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Meaning and Normativity$
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Allan Gibbard

Print publication date: 2012

Print ISBN-13: 9780199646074

Published to Oxford Scholarship Online: January 2013

DOI: 10.1093/acprof:oso/9780199646074.001.0001

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PRINTED FROM OXFORD SCHOLARSHIP ONLINE (oxford.universitypressscholarship.com). (c) Copyright Oxford University Press, 2022. All Rights Reserved. An individual user may print out a PDF of a single chapter of a monograph in OSO for personal use.date: 26 January 2022

Correct Belief

Correct Belief

Chapter:
(p.75) 4 Correct Belief
Source:
Meaning and Normativity
Author(s):

Allan Gibbard

Publisher:
Oxford University Press
DOI:10.1093/acprof:oso/9780199646074.003.0004

The chapter addresses a puzzle. In an objective sense, one ought to believe all and only what’s true. This loses the normative/natural distinction, making objective oughts conceptually equivalent to naturalistic claims. The needed ought ignores costs and limitations in reasoning. The subjective ought can’t be characterized in terms of objective oughts, but using Hare conditionals to characterize hypothetical imperatives, we can say this: The objective ought is what one ought subjectively to do were it that one ought to believe all that’s so. This involves an idealized self thinking herself the actual self. The special case of what one objectively ought to believe falls out immediately. The suppositions here may be counternormative as well as counterfactual. Putting meaning in terms of truth-conditions, it follows, will be empty. So we must characterize meanings in terms of subjective oughts. Oughts of advice come in a note at the end.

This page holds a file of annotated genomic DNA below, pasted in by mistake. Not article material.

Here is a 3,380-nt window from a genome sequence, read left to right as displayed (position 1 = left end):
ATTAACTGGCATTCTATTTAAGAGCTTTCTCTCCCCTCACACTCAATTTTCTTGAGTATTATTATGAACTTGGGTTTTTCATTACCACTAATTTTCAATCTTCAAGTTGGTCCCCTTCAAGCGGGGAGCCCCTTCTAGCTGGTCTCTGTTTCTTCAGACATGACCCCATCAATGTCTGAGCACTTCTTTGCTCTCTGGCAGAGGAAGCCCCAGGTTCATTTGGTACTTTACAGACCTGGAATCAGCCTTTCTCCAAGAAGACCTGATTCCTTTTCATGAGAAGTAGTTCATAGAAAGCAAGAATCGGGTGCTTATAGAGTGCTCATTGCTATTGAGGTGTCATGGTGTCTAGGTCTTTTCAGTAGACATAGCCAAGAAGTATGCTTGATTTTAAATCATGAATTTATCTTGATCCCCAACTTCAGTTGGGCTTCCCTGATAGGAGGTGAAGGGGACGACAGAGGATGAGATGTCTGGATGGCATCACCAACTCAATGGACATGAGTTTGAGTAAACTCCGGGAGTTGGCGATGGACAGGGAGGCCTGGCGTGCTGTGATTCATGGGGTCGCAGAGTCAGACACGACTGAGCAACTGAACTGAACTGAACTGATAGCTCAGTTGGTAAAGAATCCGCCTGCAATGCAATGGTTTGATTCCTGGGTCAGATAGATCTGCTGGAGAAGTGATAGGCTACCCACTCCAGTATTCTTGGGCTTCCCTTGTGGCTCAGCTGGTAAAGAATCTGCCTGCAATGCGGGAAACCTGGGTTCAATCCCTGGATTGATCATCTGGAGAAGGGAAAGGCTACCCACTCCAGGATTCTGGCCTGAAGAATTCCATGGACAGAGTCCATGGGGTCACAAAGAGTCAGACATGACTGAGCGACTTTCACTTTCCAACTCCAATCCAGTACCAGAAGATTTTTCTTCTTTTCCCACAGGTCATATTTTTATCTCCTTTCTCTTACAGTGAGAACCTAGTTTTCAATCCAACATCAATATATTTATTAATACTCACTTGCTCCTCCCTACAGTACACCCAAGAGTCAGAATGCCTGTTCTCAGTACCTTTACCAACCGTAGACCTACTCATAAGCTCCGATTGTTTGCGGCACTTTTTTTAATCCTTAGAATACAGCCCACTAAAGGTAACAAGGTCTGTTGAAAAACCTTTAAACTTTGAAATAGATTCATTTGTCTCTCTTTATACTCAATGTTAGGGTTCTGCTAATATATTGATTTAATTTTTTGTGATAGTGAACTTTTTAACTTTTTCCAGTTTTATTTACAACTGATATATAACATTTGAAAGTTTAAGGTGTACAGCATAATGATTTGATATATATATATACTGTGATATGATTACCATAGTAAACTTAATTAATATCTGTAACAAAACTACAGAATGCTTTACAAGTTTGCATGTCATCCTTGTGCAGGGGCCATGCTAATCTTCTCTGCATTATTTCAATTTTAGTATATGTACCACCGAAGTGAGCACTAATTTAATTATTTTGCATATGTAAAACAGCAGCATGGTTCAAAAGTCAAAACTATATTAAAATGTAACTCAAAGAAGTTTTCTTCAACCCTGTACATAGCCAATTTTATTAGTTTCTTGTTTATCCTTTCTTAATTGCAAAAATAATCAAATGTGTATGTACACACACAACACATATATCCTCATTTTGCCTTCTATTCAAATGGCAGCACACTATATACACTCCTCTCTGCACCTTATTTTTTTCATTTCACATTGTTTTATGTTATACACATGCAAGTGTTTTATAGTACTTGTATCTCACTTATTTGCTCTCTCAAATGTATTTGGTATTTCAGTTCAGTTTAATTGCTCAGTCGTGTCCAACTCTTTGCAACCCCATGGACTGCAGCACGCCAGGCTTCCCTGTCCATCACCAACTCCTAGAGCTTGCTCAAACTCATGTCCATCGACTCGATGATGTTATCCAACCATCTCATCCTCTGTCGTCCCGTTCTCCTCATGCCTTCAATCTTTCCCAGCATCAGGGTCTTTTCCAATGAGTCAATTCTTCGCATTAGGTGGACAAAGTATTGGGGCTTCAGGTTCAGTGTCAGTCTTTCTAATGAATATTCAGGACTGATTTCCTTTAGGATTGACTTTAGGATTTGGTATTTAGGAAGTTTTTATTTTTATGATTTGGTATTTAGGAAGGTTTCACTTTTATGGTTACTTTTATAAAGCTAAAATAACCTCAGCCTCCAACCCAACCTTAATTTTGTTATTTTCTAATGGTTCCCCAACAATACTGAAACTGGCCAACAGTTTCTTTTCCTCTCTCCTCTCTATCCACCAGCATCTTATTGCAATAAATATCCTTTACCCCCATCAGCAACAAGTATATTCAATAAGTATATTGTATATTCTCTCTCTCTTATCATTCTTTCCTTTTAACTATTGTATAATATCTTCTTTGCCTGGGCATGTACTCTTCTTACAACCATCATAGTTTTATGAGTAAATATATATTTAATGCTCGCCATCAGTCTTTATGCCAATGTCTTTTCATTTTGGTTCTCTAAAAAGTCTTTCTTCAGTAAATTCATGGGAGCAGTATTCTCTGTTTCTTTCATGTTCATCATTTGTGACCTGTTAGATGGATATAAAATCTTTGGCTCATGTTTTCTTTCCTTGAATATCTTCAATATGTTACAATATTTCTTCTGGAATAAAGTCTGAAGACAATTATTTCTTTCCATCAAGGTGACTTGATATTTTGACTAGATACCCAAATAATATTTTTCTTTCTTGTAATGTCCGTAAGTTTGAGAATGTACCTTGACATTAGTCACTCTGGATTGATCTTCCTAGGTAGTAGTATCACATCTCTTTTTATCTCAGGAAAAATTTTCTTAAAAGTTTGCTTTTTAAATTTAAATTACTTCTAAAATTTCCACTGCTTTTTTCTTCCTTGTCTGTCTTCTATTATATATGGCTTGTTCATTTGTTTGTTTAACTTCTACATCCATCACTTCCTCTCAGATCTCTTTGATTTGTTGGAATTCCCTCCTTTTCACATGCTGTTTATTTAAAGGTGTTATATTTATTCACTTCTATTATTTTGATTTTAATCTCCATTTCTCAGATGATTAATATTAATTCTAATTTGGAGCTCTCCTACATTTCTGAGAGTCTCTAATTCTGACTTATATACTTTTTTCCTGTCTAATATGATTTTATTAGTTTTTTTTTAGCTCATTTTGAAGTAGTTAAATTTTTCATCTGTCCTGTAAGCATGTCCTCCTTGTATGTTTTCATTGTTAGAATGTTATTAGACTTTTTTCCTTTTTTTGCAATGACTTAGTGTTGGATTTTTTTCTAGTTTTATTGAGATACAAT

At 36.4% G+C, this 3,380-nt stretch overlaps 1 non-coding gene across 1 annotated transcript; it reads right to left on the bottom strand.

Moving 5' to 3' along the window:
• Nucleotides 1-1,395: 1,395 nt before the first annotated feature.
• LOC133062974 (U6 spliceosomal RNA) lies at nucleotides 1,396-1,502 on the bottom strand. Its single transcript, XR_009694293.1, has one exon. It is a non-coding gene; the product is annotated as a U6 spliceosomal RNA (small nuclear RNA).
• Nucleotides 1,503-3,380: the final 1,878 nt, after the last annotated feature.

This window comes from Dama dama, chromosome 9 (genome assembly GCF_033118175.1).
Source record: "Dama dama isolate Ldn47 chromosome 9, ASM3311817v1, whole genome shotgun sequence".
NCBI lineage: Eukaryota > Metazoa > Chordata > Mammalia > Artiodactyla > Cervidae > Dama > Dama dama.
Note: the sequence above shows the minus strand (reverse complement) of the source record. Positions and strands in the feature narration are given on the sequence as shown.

Keywords:   objective ought, subjective ought, conditionals, counterfactual, counternormative, truth conditions, advice, hypothetical imperative

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